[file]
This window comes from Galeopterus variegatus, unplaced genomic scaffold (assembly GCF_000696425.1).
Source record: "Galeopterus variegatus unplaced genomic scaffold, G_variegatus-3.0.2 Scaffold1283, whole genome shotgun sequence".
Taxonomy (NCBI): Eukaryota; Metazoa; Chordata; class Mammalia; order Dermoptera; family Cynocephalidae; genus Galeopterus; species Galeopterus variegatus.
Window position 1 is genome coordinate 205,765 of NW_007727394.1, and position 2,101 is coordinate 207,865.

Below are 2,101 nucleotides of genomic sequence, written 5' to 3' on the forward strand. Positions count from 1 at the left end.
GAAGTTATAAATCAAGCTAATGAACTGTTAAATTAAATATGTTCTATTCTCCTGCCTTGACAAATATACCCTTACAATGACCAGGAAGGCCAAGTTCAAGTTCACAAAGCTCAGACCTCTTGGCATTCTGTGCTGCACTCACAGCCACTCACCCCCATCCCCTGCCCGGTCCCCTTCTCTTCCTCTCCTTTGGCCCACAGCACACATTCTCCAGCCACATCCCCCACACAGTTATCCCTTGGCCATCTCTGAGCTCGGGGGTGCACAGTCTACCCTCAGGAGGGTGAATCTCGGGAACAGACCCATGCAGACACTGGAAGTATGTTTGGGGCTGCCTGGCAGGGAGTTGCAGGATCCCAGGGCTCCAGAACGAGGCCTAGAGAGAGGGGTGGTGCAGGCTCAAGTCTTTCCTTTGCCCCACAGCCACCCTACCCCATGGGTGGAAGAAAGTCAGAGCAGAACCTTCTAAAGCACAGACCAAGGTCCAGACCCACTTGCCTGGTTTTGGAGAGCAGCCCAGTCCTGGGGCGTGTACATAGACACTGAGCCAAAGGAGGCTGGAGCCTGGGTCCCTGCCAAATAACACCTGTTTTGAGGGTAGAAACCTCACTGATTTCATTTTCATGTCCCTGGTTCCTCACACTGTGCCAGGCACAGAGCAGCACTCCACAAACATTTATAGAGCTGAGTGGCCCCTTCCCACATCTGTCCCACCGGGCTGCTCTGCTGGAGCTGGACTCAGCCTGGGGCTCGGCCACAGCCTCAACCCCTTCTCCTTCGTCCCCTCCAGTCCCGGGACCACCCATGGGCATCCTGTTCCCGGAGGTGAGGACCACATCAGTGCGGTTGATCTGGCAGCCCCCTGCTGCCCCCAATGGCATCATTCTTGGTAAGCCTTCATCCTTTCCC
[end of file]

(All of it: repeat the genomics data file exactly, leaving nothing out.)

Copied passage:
This window comes from Galeopterus variegatus, unplaced genomic scaffold (assembly GCF_000696425.1).
Source record: "Galeopterus variegatus unplaced genomic scaffold, G_variegatus-3.0.2 Scaffold1283, whole genome shotgun sequence".
Taxonomy (NCBI): Eukaryota; Metazoa; Chordata; class Mammalia; order Dermoptera; family Cynocephalidae; genus Galeopterus; species Galeopterus variegatus.
Window position 1 is genome coordinate 205,765 of NW_007727394.1, and position 2,101 is coordinate 207,865.

Below are 2,101 nucleotides of genomic sequence, written 5' to 3' on the forward strand. Positions count from 1 at the left end.
GAAGTTATAAATCAAGCTAATGAACTGTTAAATTAAATATGTTCTATTCTCCTGCCTTGACAAATATACCCTTACAATGACCAGGAAGGCCAAGTTCAAGTTCACAAAGCTCAGACCTCTTGGCATTCTGTGCTGCACTCACAGCCACTCACCCCCATCCCCTGCCCGGTCCCCTTCTCTTCCTCTCCTTTGGCCCACAGCACACATTCTCCAGCCACATCCCCCACACAGTTATCCCTTGGCCATCTCTGAGCTCGGGGGTGCACAGTCTACCCTCAGGAGGGTGAATCTCGGGAACAGACCCATGCAGACACTGGAAGTATGTTTGGGGCTGCCTGGCAGGGAGTTGCAGGATCCCAGGGCTCCAGAACGAGGCCTAGAGAGAGGGGTGGTGCAGGCTCAAGTCTTTCCTTTGCCCCACAGCCACCCTACCCCATGGGTGGAAGAAAGTCAGAGCAGAACCTTCTAAAGCACAGACCAAGGTCCAGACCCACTTGCCTGGTTTTGGAGAGCAGCCCAGTCCTGGGGCGTGTACATAGACACTGAGCCAAAGGAGGCTGGAGCCTGGGTCCCTGCCAAATAACACCTGTTTTGAGGGTAGAAACCTCACTGATTTCATTTTCATGTCCCTGGTTCCTCACACTGTGCCAGGCACAGAGCAGCACTCCACAAACATTTATAGAGCTGAGTGGCCCCTTCCCACATCTGTCCCACCGGGCTGCTCTGCTGGAGCTGGACTCAGCCTGGGGCTCGGCCACAGCCTCAACCCCTTCTCCTTCGTCCCCTCCAGTCCCGGGACCACCCATGGGCATCCTGTTCCCGGAGGTGAGGACCACATCAGTGCGGTTGATCTGGCAGCCCCCTGCTGCCCCCAATGGCATCATTCTTGGTAAGCCTTCATCCTTTCCC